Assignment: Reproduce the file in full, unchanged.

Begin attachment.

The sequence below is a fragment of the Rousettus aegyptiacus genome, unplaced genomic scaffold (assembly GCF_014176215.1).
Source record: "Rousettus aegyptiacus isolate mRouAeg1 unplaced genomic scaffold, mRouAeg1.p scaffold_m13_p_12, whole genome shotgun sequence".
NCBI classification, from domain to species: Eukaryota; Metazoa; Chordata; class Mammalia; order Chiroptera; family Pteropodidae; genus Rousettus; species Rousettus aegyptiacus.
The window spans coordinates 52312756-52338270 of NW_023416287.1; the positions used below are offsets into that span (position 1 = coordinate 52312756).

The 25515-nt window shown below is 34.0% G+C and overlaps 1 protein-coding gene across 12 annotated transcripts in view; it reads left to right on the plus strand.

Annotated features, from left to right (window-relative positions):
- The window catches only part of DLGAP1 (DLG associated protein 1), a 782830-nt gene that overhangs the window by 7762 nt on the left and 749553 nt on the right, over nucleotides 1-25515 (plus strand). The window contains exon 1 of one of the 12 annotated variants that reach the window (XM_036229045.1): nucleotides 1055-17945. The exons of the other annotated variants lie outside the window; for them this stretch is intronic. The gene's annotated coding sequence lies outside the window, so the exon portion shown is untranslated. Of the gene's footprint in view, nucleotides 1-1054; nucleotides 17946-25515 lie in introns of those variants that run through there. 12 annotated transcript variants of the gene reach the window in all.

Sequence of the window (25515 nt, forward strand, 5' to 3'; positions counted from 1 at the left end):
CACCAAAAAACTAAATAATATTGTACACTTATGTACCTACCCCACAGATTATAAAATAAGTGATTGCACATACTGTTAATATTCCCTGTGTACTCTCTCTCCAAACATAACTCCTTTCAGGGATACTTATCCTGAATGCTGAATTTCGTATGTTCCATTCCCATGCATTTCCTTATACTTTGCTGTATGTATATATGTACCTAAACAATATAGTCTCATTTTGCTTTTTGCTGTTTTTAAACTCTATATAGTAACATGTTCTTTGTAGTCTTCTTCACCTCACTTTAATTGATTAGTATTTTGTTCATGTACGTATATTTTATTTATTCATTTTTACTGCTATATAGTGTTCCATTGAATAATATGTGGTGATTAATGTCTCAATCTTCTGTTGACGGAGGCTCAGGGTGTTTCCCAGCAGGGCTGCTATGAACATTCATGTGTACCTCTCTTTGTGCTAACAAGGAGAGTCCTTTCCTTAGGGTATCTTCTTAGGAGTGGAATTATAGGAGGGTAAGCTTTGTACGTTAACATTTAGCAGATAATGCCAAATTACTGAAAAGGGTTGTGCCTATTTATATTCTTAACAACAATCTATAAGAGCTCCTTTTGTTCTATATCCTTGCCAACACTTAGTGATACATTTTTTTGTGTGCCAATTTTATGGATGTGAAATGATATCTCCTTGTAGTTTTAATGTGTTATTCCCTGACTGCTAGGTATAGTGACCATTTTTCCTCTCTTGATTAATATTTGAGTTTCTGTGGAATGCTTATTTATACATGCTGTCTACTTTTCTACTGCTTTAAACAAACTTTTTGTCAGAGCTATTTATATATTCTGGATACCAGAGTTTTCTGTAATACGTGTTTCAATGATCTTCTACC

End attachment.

The sequence below is a fragment of the Rousettus aegyptiacus genome, unplaced genomic scaffold (assembly GCF_014176215.1).
Source record: "Rousettus aegyptiacus isolate mRouAeg1 unplaced genomic scaffold, mRouAeg1.p scaffold_m13_p_12, whole genome shotgun sequence".
NCBI classification, from domain to species: Eukaryota; Metazoa; Chordata; class Mammalia; order Chiroptera; family Pteropodidae; genus Rousettus; species Rousettus aegyptiacus.
The window spans coordinates 52312756-52338270 of NW_023416287.1; the positions used below are offsets into that span (position 1 = coordinate 52312756).

The 25515-nt window shown below is 34.0% G+C and overlaps 1 protein-coding gene across 12 annotated transcripts in view; it reads left to right on the plus strand.

Annotated features, from left to right (window-relative positions):
- The window catches only part of DLGAP1 (DLG associated protein 1), a 782830-nt gene that overhangs the window by 7762 nt on the left and 749553 nt on the right, over nucleotides 1-25515 (plus strand). The window contains exon 1 of one of the 12 annotated variants that reach the window (XM_036229045.1): nucleotides 1055-17945. The exons of the other annotated variants lie outside the window; for them this stretch is intronic. The gene's annotated coding sequence lies outside the window, so the exon portion shown is untranslated. Of the gene's footprint in view, nucleotides 1-1054; nucleotides 17946-25515 lie in introns of those variants that run through there. 12 annotated transcript variants of the gene reach the window in all.

Sequence of the window (25515 nt, forward strand, 5' to 3'; positions counted from 1 at the left end):
CACCAAAAAACTAAATAATATTGTACACTTATGTACCTACCCCACAGATTATAAAATAAGTGATTGCACATACTGTTAATATTCCCTGTGTACTCTCTCTCCAAACATAACTCCTTTCAGGGATACTTATCCTGAATGCTGAATTTCGTATGTTCCATTCCCATGCATTTCCTTATACTTTGCTGTATGTATATATGTACCTAAACAATATAGTCTCATTTTGCTTTTTGCTGTTTTTAAACTCTATATAGTAACATGTTCTTTGTAGTCTTCTTCACCTCACTTTAATTGATTAGTATTTTGTTCATGTACGTATATTTTATTTATTCATTTTTACTGCTATATAGTGTTCCATTGAATAATATGTGGTGATTAATGTCTCAATCTTCTGTTGACGGAGGCTCAGGGTGTTTCCCAGCAGGGCTGCTATGAACATTCATGTGTACCTCTCTTTGTGCTAACAAGGAGAGTCCTTTCCTTAGGGTATCTTCTTAGGAGTGGAATTATAGGAGGGTAAGCTTTGTACGTTAACATTTAGCAGATAATGCCAAATTACTGAAAAGGGTTGTGCCTATTTATATTCTTAACAACAATCTATAAGAGCTCCTTTTGTTCTATATCCTTGCCAACACTTAGTGATACATTTTTTTGTGTGCCAATTTTATGGATGTGAAATGATATCTCCTTGTAGTTTTAATGTGTTATTCCCTGACTGCTAGGTATAGTGACCATTTTTCCTCTCTTGATTAATATTTGAGTTTCTGTGGAATGCTTATTTATACATGCTGTCTACTTTTCTACTGCTTTAAACAAACTTTTTGTCAGAGCTATTTATATATTCTGGATACCAGAGTTTTCTGTAATACGTGTTTCAATGATCTTCTACC